About three dozen educators and community activists braved pouring rain and a hail of political criticism to join City Schools Chancellor Joel Klein, and Deputy Mayor Dennis Walcott in honoring Senator Frank Padavan, by naming a Glen Oaks educational campus after him.
The Glen Oaks campus, which is the home to the magnet Queens High School of Teaching, P.S./I.S. 266 and P.S./I.S. 208, was renamed the Frank Padavan Campus, in the official ceremony on Monday, April 28.
Klein praised the 18-term (2 year terms) incumbent, saying the campus “came into being because of the extraordinary work of Senator Padavan.” Deputy Mayor Dennis Wolcott also praised Padavan for his efforts.
Although the event was deemed “bi-partisan,” the only elected Democrat in attendance was Assemblymember Barbara Clark, who represents the 30th District, just south of the campus.
P.S./I.S. 208 is in Community Education District 29, which serves children from Clark’s district.
She, too had kind words for the Republican Senator, who is said to be facing his most serious political challenge in decades in this November’s election.
The decision by the city to rename the campus after the 37-year veteran Republican Senator has been denounced as “a political stunt” by Democrats.
Assemblymember Mark Weprin, who sponsored the companion bill in the Assembly to transfer the land to the city, was not at the dedication, but sent a senior staffer to represent him. “I only learned about it the week before and had a schedule-conflict,” he said.
However Weprin’s brother, Councilmember David Weprin, who represents the area but did not attend, was candid in his disapproval of the move.
“Both the decision and the timing are blatantly political,” Councilmember Weprin said. “To rely on the technicality - it’s against the rules to name a school after a living person, so you name a whole campus after them - is outrageous.”
Padavan’s opponent in this November’s election, City Councilmember James Gennaro, called the Bloomberg administration’s decision “an in-kind contribution” to Padavan’s campaign.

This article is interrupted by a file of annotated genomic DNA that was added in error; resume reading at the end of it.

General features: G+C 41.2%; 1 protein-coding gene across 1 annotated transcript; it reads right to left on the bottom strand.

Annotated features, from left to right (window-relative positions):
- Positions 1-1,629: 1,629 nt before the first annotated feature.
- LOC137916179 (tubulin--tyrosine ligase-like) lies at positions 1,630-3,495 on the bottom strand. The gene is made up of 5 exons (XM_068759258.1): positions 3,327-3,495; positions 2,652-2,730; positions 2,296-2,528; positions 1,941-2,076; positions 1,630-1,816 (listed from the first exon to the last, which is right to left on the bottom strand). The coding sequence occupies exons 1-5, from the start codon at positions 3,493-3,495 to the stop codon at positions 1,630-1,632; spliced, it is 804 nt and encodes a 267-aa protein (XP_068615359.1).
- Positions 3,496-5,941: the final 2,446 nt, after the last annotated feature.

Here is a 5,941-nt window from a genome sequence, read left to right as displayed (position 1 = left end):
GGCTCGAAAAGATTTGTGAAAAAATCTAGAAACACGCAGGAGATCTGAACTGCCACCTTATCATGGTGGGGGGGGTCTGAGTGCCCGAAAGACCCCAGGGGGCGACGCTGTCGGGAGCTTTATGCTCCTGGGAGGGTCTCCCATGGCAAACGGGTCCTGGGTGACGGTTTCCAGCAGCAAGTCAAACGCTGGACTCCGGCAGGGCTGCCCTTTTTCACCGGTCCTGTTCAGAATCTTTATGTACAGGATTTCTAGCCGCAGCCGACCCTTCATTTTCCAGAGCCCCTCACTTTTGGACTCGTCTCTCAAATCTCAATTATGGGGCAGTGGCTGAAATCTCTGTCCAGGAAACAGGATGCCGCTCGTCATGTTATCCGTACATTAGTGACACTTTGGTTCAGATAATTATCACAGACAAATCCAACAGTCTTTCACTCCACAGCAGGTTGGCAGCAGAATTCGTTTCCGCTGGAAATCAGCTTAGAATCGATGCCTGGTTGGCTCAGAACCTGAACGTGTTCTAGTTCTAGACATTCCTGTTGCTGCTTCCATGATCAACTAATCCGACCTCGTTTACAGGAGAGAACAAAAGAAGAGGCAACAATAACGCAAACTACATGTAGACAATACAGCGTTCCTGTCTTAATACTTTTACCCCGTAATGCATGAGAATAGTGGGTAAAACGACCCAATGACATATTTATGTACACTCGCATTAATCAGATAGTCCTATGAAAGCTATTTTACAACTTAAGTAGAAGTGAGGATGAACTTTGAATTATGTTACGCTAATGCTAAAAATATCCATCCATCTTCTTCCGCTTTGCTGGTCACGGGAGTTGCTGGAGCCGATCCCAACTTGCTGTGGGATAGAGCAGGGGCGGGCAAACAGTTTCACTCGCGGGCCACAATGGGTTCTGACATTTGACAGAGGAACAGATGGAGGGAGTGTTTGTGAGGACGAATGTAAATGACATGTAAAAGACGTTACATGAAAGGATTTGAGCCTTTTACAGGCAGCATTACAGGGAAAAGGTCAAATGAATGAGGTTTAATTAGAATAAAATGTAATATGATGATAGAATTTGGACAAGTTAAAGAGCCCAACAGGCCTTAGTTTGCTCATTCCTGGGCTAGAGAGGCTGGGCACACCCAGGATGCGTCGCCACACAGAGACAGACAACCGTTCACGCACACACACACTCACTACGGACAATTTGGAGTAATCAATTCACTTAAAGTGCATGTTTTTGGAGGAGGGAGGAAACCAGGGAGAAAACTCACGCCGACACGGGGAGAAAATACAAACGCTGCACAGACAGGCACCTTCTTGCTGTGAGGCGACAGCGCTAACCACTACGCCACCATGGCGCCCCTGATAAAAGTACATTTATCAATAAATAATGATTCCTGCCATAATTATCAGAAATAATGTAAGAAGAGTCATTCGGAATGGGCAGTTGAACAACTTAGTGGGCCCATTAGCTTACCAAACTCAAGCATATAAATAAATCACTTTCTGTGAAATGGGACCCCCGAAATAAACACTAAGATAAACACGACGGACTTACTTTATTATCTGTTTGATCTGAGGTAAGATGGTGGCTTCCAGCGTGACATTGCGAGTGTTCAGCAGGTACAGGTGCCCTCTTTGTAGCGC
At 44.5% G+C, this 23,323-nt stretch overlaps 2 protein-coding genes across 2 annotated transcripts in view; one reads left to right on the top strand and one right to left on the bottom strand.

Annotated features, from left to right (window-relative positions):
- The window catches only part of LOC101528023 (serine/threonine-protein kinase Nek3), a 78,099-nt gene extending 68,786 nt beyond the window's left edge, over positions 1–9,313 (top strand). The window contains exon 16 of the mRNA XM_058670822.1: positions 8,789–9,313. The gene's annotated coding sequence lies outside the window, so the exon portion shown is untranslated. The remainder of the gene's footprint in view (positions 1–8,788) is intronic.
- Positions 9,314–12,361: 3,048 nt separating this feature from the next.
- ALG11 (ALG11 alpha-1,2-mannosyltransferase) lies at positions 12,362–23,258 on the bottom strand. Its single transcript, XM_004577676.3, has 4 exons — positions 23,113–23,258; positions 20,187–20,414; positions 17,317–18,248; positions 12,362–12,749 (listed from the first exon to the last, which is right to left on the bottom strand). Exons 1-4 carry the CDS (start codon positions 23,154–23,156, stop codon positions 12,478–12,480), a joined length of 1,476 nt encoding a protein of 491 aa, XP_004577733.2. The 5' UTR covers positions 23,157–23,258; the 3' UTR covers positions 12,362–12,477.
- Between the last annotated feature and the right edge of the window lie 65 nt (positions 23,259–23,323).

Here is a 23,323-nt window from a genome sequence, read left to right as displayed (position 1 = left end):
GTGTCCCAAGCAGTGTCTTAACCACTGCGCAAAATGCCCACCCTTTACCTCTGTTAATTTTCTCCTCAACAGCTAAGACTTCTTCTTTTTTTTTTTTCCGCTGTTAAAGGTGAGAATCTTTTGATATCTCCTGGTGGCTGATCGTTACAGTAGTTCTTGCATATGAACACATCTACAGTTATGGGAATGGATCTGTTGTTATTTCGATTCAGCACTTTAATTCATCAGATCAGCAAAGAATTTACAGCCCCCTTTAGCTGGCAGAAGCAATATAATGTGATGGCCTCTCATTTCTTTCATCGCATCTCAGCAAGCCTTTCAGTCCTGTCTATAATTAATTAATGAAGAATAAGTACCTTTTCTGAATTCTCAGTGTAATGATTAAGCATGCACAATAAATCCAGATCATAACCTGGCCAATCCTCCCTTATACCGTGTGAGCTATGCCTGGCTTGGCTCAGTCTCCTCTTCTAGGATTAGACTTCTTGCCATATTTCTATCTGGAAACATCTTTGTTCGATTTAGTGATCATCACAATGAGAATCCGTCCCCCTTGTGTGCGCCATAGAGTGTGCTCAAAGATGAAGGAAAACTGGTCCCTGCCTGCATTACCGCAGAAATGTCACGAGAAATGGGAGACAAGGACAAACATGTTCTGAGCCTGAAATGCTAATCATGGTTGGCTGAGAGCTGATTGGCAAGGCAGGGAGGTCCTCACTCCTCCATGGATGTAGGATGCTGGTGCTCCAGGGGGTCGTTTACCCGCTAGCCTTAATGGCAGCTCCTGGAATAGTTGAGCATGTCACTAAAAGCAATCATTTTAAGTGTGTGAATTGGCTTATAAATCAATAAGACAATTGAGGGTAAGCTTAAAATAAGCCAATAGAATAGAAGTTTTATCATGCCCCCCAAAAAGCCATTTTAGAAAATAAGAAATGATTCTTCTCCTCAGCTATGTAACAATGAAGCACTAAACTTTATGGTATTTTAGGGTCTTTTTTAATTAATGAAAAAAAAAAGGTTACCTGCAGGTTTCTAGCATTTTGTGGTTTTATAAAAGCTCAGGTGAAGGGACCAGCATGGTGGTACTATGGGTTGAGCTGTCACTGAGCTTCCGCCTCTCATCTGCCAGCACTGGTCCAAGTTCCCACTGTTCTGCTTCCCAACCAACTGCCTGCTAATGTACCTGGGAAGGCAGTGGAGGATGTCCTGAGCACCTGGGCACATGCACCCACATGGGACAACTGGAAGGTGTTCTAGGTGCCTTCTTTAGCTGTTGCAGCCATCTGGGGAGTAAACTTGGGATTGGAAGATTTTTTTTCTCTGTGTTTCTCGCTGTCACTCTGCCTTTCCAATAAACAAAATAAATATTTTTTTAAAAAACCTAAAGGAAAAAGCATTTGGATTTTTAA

The campus is located within the confines of what had been New York State’s Creedmoor Psychiatric Center.
In the late 1990s, the state determined that much of the land was surplus to its needs. Padavan was the first to approach the city with the proposition that the land would be ideal for location of public schools.
“I was involved in this project before the chancellor and the mayor and a lot of other people were in office,” Padavan observed during his remarks.
“We consulted with the community, the Department of Education and the State Department of Mental Health … we even worked on traffic patterns so that parents could drop off their children without inconveniencing the community,” he said.
Padavan seemed unfazed by the uproar among Democrats, especially about the timing.
“State legislators have two-year terms,” he carefully explained to a questioner. “There’s hardly a time when you couldn’t make that argument,” he said of the timing.
When pressed as to why the “extraordinary move” was made, Klein responded, “It was an extraordinary circumstance. These schools wouldn’t be here if it weren’t for Frank Padavan.”
When pressed further, Klein quipped, “If anybody else can come up with another campus for schools, we’d be glad to name it after them.”


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